One of Colter’s most famous exploits is a 300 mile naked journey after being captured by the Blackfeet and given a “head start”. He out ran all of the young braves except for one and that one he killed with the braves own lance. The story goes like this:

The Blackfeet stripped Colter and discussed something in their language that he did not understand, and then motioned for him to leave. He began walking away, expecting to be shot. When he saw several young Blackfeet men preparing themselves for a race, he realized that he was being given a chance to run, which he did. Within a few miles his nose was bleeding and his strength failing, and only one Blackfeet was behind, gaining on Colter with an upraised lance. Surprising his attacker, Colter suddenly stopped. The Indian threw his lance, breaking it, but simultaneously tripped and fell. Colter killed him with the spear point.

Catching his second wind, Colter beat the Blackfeet to the Madison River, five or six miles from where he had started. He dived into the icy snowmelt water and hid under a raft of driftwood, where he held his nose above water while the Blackfeet searched for him, even walking on the wood overhead, as Colter related the story. Long after they moved away--and not until darkness fell--did Colter, in his own account, emerge and continue traveling east.

He ate seeds and berries, dug up roots with the spear head, drank from the Yellowstone River, and moved only by night. He made his way back (300 miles) to Fort Raymond in eleven days. (A previous trip of three weeks) Mountain man Thomas James described the apparition that staggered into the fort: "His beard was long, his face and whole body were thin and emaciated by hunger, and his limbs and feet swollen and sore." The men had to ask his identity. The quotation from James reads: "The company at the fort did not recognize him...until he had made himself known."

Colter spent several more years in the Wyoming area and continued to explore. He knew Jim Bridger, but left the mountains in 1810 having explored since 1804! Six years of exploration. All most all of his comrades lay buried in the mountains, yet he walked back east and finally recrossed the Mississippi from west to east.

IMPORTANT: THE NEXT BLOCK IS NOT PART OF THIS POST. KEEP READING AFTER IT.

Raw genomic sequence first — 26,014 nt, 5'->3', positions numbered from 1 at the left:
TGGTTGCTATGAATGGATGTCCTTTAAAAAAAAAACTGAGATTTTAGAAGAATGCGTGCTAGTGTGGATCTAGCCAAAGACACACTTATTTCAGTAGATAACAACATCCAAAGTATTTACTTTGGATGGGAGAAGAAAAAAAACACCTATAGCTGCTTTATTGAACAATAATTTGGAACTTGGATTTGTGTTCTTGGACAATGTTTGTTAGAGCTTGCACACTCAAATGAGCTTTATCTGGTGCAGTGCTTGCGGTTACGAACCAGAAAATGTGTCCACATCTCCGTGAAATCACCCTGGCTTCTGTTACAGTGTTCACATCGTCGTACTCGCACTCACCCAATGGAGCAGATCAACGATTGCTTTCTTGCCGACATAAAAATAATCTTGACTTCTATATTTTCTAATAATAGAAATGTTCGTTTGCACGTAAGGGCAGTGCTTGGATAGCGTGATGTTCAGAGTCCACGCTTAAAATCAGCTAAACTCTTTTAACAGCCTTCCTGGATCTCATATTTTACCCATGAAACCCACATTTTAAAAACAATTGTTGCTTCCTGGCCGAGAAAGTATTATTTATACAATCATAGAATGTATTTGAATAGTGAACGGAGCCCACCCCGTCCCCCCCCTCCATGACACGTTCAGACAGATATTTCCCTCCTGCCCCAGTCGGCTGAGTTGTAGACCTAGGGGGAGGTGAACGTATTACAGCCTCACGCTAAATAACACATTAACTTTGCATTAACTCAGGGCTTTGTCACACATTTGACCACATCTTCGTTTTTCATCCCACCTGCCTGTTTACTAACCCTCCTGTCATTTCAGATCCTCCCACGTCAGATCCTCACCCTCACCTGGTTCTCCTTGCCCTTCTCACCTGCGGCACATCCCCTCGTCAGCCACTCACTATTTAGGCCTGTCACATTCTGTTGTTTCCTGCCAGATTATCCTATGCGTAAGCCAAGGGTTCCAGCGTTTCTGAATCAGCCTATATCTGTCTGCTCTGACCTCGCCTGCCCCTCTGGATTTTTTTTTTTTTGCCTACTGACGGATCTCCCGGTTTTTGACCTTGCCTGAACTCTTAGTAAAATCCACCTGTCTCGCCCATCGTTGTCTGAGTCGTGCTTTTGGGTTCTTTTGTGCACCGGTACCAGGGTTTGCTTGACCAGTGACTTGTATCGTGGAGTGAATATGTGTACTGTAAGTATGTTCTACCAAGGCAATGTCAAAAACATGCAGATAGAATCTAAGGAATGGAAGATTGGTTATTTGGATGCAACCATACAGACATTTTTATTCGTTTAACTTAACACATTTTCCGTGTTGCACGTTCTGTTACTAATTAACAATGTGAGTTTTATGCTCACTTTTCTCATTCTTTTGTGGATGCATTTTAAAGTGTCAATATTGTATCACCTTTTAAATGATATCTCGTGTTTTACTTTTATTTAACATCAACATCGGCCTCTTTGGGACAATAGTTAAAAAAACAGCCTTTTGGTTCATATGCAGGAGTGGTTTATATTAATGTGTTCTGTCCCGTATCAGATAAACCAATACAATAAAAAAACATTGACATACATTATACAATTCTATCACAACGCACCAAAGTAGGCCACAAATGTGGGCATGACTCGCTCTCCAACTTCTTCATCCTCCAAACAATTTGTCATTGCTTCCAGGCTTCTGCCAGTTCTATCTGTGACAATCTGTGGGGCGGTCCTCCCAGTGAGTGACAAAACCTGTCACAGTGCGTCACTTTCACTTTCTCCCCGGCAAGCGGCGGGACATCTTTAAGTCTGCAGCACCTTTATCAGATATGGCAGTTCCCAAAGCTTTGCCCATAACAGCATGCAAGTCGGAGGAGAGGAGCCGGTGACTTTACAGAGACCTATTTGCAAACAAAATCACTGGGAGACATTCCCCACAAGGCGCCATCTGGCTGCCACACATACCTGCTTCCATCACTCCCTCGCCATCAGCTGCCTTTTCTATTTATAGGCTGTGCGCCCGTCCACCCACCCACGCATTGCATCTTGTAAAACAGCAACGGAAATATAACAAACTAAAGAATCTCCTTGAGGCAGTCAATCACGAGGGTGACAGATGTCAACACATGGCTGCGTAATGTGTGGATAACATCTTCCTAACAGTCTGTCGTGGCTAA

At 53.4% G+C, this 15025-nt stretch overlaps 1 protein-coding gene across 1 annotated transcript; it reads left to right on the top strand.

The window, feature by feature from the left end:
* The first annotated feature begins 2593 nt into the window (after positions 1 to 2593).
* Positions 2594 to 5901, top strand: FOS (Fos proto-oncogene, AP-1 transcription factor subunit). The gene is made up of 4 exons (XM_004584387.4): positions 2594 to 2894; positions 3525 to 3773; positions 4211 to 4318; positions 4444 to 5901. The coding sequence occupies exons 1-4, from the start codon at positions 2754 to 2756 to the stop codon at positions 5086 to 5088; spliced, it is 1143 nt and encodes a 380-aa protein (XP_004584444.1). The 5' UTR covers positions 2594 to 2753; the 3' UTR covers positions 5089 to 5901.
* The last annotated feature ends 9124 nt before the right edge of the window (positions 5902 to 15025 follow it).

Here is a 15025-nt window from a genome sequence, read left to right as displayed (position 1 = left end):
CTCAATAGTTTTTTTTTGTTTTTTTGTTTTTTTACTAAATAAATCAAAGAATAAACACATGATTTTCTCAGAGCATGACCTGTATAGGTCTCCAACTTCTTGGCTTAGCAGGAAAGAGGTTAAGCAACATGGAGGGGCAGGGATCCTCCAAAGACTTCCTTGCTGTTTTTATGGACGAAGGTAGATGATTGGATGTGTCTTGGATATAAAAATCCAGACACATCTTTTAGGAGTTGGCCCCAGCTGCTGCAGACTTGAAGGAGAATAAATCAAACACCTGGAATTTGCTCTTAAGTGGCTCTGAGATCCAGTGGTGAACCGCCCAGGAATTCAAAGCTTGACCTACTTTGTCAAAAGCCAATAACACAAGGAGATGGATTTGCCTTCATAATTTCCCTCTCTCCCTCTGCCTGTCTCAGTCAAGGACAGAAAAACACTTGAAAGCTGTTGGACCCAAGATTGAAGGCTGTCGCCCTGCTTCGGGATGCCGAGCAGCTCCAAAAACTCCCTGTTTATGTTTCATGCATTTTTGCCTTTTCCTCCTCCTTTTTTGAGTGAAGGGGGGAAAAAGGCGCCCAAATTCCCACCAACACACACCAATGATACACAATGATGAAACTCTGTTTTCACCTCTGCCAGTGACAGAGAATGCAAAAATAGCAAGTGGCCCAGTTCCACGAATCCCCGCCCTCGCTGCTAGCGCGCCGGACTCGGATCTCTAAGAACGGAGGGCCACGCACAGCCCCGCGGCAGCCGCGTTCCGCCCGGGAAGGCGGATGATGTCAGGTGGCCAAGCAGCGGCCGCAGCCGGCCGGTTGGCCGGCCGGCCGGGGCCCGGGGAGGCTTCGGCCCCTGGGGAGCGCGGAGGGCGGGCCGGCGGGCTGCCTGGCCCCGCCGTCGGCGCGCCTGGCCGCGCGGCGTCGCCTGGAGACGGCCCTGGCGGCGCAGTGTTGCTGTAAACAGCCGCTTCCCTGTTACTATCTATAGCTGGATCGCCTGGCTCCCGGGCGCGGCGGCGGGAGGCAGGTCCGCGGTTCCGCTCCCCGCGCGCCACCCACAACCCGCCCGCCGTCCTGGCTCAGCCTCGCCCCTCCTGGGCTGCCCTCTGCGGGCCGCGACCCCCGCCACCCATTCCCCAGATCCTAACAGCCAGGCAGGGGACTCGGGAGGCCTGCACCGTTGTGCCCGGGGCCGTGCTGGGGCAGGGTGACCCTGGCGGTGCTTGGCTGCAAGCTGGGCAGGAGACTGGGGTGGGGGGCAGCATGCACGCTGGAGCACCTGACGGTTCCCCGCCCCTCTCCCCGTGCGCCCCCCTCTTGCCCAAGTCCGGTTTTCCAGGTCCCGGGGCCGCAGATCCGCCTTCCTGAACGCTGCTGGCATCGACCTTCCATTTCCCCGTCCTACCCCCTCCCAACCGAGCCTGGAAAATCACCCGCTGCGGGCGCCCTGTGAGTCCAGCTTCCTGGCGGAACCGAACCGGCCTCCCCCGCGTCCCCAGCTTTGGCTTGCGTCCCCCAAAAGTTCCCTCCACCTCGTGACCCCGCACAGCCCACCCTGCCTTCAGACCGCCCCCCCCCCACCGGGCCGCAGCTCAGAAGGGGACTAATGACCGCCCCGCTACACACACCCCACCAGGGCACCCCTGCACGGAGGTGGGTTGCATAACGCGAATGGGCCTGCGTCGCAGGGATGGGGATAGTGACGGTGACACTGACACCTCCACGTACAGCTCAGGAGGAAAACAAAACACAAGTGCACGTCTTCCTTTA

Colter soon would have learned of Lewis's death the previous year. He is known to have visited Clark and given him information about his own Wyoming travels that Clark incorporated into his 1814 map. Colter had to sue the estate of Meriwether Lewis for the expedition pay that he never had collected, and settled for a lesser amount to end the suit in a few months. Now about thirty-five years old, Colter also married. He and his wife Sarah, called Sally, had a son they named Hiram. They settled at La Charette, where a neighbor was Daniel Boone. (Another hero of mine) In March of 1812, when Boone's son Nathan helped create the Mounted Rangers, a mobile frontier police force, Colter signed on. But he died of an unspecified illness on May 7. The end of one of the most amazing adventures of all time – six years on the spear-tip of American history. One of the first 10 men to see the Pacific Ocean, the discover of the Tetons and the first to describe Yellowstone, a survivor of many Indian battles, a six-foot giant of a man.